Thanks for voting! The selected challenge is:


Task: Write a program that gets a chat room ID and fetches the number of stars for each user in the chat and then returns a sorted list of users by number of stars.

You can start working on it today - more information will follow soon.

You may submit your code to the GitHub repo but is is not required in order to participate.

We at the JS chat room want to throw short monthly challenges where everyone gets the same task in a new language/library/framework. After the last one was successful we're looking at a new challenge for December.

The idea is to learn a new technology, code something fun and share knowledge, opinions and experience. The scope is meant to be rather small. It's something one should be able to hack together in an evening of work.

Post your ideas here. Once an idea is chosen, post your solutions in the JavaScript chat room, or hang out there and examine others' solutions.



Task: Description here

Please try to suggest something new that it is unlikely room members already did:

Here's an example:


Task: Write a parser in scala that accepts a .json file and reads all the numbers in the file. The output is a JSON file containing all the numeric values in an array. You may not use any existing JSON parsers.

As you can see - it uses a non-JS technology (Scala) has a clear and small goal and is doable.

Voting and submitting ideas will start today and end in 5 days.

You may vote even if you're not going to participate. If you're not a room regular in the JS chat room you're welcome to join us in the challenge.

Good luck.

  • 29
    FWIW: I support using meta to coordinate this sort of thing because it reduces the isolation otherwise inherent in chat: folks can learn the rules for participation without having to have spent the past n months lurking in the room. For better or worse, chat is a part of Stack Overflow - therefore, questions regarding the rules and traditions of chat are nominally on-topic here. Also, I cleared a bunch of mostly-irrelevant comments here; if you're interested, see Félix's chat link.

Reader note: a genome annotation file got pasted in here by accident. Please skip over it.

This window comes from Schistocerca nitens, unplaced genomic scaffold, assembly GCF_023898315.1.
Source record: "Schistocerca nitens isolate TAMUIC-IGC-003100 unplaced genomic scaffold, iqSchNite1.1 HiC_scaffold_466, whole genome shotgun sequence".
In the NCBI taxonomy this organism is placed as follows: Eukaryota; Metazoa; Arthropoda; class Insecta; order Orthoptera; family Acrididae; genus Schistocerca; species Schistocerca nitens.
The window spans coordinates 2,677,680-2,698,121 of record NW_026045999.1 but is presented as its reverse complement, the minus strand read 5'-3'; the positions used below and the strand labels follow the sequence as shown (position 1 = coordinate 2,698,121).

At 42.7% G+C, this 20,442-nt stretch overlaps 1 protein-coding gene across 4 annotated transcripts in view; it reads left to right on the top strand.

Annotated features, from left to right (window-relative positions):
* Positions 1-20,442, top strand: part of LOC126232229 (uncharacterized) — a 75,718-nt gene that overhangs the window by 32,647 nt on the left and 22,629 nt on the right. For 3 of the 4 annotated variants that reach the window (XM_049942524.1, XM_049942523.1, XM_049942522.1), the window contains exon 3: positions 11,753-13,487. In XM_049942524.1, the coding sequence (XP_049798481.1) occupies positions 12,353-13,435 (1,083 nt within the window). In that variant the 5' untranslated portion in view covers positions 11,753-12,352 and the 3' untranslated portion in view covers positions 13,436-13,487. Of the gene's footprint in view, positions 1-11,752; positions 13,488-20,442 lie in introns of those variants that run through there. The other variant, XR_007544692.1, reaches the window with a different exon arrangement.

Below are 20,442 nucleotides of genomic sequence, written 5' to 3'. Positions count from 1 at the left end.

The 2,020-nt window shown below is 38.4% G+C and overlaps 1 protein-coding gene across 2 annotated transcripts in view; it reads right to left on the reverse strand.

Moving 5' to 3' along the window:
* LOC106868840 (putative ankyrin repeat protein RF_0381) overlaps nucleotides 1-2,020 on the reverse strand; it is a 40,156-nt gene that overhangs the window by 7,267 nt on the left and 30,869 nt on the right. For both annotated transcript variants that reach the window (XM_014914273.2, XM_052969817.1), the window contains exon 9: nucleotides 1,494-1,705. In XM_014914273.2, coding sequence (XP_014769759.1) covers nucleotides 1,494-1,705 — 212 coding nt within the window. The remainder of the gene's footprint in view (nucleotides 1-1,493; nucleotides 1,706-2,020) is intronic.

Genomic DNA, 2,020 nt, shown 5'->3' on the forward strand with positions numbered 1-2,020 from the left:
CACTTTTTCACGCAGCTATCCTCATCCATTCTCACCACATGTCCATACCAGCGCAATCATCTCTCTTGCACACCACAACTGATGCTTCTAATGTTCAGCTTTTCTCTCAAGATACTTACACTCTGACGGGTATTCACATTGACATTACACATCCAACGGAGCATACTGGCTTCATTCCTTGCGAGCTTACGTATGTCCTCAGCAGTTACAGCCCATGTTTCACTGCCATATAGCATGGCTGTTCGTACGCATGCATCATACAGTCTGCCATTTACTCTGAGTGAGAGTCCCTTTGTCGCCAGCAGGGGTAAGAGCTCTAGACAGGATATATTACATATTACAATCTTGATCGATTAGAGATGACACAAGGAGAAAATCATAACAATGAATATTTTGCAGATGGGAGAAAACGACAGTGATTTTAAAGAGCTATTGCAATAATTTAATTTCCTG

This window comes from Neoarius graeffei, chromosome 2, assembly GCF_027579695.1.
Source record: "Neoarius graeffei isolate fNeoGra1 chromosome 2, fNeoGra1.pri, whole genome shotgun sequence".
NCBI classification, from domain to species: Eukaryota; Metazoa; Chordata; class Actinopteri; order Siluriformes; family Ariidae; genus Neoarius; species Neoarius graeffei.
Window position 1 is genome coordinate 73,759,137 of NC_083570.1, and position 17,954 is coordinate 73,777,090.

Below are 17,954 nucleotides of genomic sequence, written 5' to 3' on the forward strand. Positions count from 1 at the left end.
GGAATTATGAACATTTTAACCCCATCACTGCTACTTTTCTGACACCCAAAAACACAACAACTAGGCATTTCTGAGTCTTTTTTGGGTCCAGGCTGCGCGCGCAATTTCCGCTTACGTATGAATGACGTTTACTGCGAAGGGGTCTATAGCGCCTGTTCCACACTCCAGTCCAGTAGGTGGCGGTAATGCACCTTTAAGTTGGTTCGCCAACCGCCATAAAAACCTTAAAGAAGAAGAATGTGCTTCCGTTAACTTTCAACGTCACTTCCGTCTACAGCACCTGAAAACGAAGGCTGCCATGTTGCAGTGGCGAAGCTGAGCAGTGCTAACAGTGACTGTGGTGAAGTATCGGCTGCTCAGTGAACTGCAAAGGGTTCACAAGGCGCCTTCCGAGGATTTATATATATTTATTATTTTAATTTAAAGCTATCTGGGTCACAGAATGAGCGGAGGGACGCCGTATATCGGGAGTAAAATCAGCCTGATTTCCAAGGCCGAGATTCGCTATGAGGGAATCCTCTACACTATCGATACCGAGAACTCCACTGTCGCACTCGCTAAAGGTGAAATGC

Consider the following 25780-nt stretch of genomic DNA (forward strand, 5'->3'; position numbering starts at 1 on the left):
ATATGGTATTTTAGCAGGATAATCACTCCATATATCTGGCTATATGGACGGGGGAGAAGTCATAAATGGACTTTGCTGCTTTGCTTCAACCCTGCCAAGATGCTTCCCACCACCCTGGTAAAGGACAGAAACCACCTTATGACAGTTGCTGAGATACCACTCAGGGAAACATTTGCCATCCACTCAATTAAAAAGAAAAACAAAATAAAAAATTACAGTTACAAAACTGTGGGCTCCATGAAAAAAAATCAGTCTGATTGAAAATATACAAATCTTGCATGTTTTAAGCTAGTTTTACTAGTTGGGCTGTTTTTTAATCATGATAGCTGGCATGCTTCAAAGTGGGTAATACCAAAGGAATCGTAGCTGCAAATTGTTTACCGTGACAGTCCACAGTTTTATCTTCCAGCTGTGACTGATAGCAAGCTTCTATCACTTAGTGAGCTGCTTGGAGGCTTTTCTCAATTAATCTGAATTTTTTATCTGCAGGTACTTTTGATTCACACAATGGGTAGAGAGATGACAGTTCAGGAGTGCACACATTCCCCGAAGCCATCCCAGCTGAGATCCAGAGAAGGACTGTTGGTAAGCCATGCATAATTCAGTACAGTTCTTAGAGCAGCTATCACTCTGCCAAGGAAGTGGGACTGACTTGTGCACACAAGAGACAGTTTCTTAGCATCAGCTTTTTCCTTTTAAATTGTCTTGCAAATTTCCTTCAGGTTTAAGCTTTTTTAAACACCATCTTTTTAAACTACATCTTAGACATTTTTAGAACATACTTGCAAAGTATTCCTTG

– Shog9
    Commented Dec 1, 2014 at 18:12
  • 3
    Let us continue this discussion in chat. Commented Dec 2, 2014 at 20:37
  • @Shog9: You support using meta for this only because there's no other place to put it that isn't chat?
    – tmyklebu
    Commented Dec 3, 2014 at 4:27
  • 2
    No. If you want a longer explanation than what's in the comment above, ask a separate question @tmyklebu.
    – Shog9
    Commented Dec 3, 2014 at 4:28
  • 1
    @Kendra I feel dumb, I didn't fully read Shog's comment. Felix's chat link explains it well enough, I do agree the comments were kind of getting out of hand. I'll remove my comment, derp. Commented Dec 3, 2014 at 22:01
  • 1
    Is this a codegolf.stackexchange.com topic collection or something ?
    – TLama
    Commented Dec 4, 2014 at 9:49
  • 4
    I followed the right sidebar link here, to be somewhat surprised that JS Room's monthly challenge is neither monthly nor in JavaScript. That is, of course, fine: thank you for organizing it.
    – dcorking
    Commented Dec 5, 2014 at 14:44

12 Answers 12



Task: Write a program that gets a chat room ID and fetches the number of stars for each user in the chat and then returns a sorted list of users by number of stars.


Erlang / Elixir

Task: Write a simple calculator (Polish notation, infix, reverse-screw Hungarian, whichever you'd like). Should implement at least addition, subtraction, multiplication, division, modulo and power. If the result is an integer, query Numbers API for some interesting trivia (being interesting optional).

(Note: You can assume nicely given input, so don't stress too much on parsing. e.g. 10 * 8 and not 10*8)


Erlang references:

General help on creating a calculator:

  • 5